Is there anyway to detect that a cipher is encrypted with ROT13 Or Base64 without decrypting it using the algorithm and check that the result means (works)? I mean does an algorithm exists that test ...
2
votes
0answers
91 views

Is this a valid real-time authentication scheme?

The scenario in Alice/Bob/Cindy terms: Alice approaches someone she doesn't know, but thinks is Bob, and asks for some secret information. Bob doesn't know and doesn't trust Alice, but Alice says she ...
1
vote
1answer
135 views

Does a break in a collision resistance property of a hash function by definition implies an attack at the first pre-image attack?

Is there a formal security proof in the shape of reduction that states that if an attacker manages to break the collision resistance property of a cryptographic hash function (a random oracle) he will ...
7
votes
2answers
207 views

Will varying plaintext compensate for a fixed initialisation vector?

This is a follow-up question to Relative merits of AES ECB and CBC modes for securing data at rest. I need to store encrypted Personal Account Numbers (PANs) in a database. The only encryption option ...
10
votes
5answers
1k views

Using CBC with a fixed IV and a random first plaintext block

What if, instead of using CBC mode in the normal way with a random IV, I used this approach: Use a fixed IV (like a block of 0's). Before encrypting, generate a random block and prepend it to the ...
4
votes
6answers
469 views

Is there an authenticated encryption scheme where the recipient can attribute the message to a single sender?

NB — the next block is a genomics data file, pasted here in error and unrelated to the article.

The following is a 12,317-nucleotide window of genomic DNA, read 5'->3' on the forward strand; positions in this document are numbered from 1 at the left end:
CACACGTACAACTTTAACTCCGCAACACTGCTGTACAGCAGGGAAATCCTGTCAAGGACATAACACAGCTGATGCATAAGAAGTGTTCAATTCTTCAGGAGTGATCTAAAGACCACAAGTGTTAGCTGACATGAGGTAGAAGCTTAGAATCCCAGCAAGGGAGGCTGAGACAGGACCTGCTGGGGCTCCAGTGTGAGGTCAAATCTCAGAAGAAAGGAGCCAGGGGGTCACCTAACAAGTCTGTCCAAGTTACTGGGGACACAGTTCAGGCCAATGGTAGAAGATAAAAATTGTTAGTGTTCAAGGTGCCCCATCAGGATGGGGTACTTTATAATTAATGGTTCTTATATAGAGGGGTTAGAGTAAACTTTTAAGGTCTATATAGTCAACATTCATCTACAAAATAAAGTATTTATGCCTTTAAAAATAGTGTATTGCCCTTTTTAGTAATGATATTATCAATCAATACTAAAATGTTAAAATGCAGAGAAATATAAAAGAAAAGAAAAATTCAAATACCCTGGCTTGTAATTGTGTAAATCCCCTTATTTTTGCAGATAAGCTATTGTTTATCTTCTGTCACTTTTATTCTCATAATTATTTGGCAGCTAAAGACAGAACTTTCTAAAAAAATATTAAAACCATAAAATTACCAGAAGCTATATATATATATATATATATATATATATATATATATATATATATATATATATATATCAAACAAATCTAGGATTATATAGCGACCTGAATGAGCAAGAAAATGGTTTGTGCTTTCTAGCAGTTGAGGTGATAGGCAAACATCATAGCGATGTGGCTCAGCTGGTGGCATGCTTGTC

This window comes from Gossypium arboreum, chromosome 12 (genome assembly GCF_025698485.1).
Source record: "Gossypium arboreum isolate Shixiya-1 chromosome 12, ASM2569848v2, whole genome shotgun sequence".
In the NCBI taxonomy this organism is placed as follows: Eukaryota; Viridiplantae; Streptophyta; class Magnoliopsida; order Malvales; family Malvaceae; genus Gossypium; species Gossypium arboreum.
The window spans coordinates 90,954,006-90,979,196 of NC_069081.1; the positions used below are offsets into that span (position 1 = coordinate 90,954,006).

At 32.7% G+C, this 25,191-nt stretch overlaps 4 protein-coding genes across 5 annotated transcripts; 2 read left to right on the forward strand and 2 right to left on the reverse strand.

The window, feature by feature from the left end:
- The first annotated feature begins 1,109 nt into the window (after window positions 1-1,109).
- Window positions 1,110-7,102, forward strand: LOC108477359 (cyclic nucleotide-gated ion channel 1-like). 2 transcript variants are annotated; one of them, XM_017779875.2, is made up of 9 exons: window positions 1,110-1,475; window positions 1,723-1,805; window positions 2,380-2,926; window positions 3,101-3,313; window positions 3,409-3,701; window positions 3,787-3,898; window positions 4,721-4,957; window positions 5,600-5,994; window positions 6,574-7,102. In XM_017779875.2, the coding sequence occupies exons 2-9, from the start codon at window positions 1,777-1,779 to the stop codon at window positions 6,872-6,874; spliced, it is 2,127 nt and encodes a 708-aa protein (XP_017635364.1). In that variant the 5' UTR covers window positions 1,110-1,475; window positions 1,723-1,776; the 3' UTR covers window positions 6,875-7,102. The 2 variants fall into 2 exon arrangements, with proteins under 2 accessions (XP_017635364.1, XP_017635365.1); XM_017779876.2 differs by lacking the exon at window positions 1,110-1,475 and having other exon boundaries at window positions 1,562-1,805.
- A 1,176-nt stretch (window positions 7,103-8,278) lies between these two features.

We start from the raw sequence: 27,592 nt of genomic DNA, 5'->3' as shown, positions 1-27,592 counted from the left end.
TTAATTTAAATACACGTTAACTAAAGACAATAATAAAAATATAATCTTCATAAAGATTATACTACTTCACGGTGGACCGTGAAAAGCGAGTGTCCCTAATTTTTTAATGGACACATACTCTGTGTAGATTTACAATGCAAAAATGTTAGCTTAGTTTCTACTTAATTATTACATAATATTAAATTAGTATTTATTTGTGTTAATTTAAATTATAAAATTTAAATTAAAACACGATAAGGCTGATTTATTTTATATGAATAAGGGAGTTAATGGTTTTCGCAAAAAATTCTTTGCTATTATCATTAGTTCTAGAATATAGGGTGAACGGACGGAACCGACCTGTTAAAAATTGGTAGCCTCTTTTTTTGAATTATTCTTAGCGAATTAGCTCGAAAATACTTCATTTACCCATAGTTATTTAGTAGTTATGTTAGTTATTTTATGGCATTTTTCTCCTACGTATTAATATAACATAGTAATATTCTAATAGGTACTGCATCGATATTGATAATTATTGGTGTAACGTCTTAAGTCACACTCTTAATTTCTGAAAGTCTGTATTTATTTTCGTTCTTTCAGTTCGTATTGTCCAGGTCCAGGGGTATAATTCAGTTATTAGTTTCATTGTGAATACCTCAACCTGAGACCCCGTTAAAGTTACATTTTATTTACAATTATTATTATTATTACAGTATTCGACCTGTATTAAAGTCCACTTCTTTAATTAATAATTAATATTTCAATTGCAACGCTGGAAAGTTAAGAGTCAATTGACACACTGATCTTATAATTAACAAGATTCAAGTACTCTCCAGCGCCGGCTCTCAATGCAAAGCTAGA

With a standard authenticated encryption scheme (or MAC), Alice and Bob share a symmetric key. When Alice sends something to Bob, Bob can check that it is authentic. At that point, Bob can deduce ...
4
votes
2answers
957 views

Are there any standards of multi-prime RSA key generation?

FIPS 186-3 specifies a method to generate DSA parameters. Is there anything similar (official standard or widely-accepted recommendation) that shows how to generate the primes for multi-prime RSA?
0
votes
2answers
160 views

Is this how padding can work?

So for block ciphers you need a fixed size block. If the plaintext length is not a multiple of the block length then you need to pad it. One way you could do this is that for the last block you just ...
1
vote
2answers
4k views

Decrypt digital signature using RSA public key with openssl

I have a digital signature that was created using the following algorithm: a SHA-256 hash of the body of the message is calculated. It is then signed using an RSA private key and the result is ...
6
votes
3answers
1k views

Relative merits of AES ECB and CBC modes for securing data at rest

I need to store several million Payment Card Numbers (PCNs) securely in a mainframe database (that is, 'at rest'). I assume that any attacker will have access to all of the stored data. I assume the ...
3
votes
2answers
186 views

Proof that a function constructed from a PRP is, or is not a PRF?

Let $E$ be a family of Pseudo-Random Permutations of $b$ bits, with $E_K$ indistinguishable from random permutation with effort less than $O(2^b)$, easily computable as well as the inverse ...
1
vote
1answer
61 views

Secure MAC implies that probability of same tags on different messages is negligible

So let any secure MAC (message authentication code) be given. Intuitively, I think it is clear that the probability of getting the same tag on two different messages is very small, i.e. negligible. I ...